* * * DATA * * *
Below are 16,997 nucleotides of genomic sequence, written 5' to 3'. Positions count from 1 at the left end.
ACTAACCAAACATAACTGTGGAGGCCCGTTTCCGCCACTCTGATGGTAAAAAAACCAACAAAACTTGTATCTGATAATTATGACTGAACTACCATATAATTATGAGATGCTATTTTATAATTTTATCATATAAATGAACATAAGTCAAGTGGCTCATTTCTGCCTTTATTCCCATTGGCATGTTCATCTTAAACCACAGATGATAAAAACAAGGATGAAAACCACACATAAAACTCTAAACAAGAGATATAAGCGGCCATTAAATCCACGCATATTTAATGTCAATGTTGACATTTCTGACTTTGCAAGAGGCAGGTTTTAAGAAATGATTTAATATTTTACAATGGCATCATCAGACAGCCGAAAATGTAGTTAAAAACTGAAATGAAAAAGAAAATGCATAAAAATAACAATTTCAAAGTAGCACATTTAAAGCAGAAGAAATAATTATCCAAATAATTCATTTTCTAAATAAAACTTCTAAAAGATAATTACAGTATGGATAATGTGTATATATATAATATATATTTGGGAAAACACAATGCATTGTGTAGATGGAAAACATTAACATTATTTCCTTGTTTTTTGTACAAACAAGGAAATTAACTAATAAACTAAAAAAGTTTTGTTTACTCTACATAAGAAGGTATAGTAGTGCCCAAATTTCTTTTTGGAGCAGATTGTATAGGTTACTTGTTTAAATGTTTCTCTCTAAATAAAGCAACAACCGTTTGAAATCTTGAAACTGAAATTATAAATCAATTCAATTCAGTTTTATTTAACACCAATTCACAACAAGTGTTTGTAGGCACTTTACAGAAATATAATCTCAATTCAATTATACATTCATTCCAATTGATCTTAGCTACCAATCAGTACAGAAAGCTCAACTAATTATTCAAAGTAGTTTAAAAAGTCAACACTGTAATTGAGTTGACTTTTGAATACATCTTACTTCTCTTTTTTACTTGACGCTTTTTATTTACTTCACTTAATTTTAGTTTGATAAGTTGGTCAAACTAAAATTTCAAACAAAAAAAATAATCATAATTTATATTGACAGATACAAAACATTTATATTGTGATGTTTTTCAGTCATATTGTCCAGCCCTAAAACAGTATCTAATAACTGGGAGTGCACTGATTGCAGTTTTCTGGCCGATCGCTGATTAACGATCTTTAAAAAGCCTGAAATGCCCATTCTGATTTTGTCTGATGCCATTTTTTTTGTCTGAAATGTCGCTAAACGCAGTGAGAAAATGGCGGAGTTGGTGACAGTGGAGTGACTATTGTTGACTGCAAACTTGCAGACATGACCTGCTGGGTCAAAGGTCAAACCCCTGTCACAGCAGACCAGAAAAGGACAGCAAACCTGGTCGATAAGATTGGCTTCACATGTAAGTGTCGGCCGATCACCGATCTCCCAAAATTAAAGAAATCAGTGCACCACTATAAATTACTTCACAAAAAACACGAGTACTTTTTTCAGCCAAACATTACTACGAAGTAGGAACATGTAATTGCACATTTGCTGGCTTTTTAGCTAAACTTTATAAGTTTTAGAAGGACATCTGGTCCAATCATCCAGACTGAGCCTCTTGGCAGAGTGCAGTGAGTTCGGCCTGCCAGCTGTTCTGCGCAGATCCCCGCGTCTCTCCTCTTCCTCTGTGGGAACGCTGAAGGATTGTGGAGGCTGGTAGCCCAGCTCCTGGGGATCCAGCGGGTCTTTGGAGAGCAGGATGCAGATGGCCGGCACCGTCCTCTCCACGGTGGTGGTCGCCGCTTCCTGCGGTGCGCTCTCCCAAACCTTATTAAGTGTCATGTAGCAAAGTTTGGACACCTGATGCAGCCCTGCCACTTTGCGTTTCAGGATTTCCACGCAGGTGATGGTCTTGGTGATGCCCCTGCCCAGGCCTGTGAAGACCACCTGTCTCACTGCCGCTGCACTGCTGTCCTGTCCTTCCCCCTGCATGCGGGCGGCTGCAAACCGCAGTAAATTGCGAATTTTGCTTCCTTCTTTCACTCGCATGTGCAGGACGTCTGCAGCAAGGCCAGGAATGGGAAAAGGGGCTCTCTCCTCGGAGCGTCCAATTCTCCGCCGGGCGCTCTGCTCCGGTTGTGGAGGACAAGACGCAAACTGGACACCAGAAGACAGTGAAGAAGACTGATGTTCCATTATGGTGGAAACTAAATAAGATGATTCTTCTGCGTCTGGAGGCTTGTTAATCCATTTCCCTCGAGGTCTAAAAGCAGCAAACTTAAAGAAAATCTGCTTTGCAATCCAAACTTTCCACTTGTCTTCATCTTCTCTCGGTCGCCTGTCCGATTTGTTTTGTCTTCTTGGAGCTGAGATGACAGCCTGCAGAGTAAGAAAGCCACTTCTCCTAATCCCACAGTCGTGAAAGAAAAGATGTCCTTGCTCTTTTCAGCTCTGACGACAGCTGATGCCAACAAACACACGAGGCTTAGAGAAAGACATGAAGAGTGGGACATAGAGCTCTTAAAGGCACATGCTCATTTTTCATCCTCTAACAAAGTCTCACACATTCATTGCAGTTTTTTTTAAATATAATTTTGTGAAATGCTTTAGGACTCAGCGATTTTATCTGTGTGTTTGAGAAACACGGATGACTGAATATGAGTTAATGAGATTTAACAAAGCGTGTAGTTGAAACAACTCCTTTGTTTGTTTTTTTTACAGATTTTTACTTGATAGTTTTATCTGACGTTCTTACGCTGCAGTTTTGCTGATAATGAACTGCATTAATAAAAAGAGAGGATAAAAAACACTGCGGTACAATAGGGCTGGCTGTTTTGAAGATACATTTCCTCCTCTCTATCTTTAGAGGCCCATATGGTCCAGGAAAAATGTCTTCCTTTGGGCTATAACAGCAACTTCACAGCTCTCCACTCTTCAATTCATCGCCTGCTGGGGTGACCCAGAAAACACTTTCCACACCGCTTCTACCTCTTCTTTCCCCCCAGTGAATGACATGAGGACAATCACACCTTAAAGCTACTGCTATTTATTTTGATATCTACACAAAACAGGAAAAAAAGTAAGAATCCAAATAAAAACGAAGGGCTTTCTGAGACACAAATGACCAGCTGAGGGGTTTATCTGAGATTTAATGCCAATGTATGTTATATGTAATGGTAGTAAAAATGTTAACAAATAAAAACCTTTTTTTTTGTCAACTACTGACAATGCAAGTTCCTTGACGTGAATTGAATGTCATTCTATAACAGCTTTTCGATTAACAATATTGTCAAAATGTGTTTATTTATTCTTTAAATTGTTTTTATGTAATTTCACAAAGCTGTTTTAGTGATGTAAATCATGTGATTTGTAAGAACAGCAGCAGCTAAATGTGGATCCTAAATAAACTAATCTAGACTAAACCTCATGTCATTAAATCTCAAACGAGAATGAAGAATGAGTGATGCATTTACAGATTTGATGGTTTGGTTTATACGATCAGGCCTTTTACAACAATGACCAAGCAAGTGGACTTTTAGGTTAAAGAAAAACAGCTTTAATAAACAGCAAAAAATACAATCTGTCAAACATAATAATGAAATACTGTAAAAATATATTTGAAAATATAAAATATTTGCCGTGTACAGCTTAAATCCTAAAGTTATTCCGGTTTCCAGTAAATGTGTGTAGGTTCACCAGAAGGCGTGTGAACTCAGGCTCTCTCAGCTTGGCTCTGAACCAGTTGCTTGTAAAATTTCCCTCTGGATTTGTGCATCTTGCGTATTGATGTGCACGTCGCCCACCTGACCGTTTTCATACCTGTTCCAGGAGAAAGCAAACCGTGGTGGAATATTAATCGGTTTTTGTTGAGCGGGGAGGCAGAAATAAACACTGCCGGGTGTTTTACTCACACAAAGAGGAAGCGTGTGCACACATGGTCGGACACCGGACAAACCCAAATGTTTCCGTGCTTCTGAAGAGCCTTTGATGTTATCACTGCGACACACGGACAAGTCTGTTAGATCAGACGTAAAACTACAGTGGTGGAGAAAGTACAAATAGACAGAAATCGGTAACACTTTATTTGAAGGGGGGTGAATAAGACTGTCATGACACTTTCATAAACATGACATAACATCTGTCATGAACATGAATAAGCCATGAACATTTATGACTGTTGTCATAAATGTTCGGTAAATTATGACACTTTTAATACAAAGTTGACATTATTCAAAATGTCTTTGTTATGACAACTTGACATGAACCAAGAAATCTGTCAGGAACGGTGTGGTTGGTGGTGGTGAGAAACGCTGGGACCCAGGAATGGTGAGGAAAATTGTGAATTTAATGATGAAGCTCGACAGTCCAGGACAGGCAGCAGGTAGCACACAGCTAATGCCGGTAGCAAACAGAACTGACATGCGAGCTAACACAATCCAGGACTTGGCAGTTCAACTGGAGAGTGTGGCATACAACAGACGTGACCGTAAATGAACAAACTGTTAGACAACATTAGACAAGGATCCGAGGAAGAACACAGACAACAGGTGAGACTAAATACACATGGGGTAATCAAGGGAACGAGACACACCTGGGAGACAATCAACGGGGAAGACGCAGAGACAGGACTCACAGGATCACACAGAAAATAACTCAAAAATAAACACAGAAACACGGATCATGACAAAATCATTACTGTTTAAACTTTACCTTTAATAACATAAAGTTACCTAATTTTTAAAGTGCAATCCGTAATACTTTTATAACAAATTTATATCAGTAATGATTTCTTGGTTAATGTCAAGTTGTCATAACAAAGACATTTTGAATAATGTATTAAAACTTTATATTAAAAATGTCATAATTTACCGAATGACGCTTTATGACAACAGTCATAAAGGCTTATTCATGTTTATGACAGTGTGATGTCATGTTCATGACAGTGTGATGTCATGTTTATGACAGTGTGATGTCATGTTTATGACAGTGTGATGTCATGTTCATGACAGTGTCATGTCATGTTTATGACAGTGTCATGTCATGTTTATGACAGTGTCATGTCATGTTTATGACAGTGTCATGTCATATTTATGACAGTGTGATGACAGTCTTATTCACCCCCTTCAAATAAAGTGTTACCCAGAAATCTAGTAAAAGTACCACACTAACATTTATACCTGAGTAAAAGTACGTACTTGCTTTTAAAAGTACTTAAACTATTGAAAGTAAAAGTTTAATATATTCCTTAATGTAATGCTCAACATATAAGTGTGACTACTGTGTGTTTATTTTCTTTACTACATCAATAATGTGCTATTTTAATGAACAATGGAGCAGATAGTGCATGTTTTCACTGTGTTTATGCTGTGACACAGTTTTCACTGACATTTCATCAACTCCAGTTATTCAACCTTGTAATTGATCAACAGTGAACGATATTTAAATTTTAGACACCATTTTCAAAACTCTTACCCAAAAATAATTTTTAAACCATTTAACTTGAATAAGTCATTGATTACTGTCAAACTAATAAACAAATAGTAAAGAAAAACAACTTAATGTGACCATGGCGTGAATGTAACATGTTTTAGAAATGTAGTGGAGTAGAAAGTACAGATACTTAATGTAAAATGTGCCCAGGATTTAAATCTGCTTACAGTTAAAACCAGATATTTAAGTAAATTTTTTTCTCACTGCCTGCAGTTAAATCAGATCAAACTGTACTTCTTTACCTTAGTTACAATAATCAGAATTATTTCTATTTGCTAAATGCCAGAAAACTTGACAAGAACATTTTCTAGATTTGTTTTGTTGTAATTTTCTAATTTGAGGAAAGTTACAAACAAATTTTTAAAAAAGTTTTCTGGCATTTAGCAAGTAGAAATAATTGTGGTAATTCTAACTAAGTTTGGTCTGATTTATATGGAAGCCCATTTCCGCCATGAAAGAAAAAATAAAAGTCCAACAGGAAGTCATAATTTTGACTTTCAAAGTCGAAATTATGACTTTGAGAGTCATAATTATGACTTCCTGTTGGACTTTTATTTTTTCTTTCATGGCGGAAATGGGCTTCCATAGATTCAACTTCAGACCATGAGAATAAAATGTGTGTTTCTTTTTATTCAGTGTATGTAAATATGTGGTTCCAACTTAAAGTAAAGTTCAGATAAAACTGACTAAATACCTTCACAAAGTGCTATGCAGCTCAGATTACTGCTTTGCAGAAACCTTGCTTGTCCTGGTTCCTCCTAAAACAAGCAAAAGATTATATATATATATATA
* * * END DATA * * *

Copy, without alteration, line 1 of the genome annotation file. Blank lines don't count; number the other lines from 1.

Below are 16,997 nucleotides of genomic sequence, written 5' to 3'. Positions count from 1 at the left end.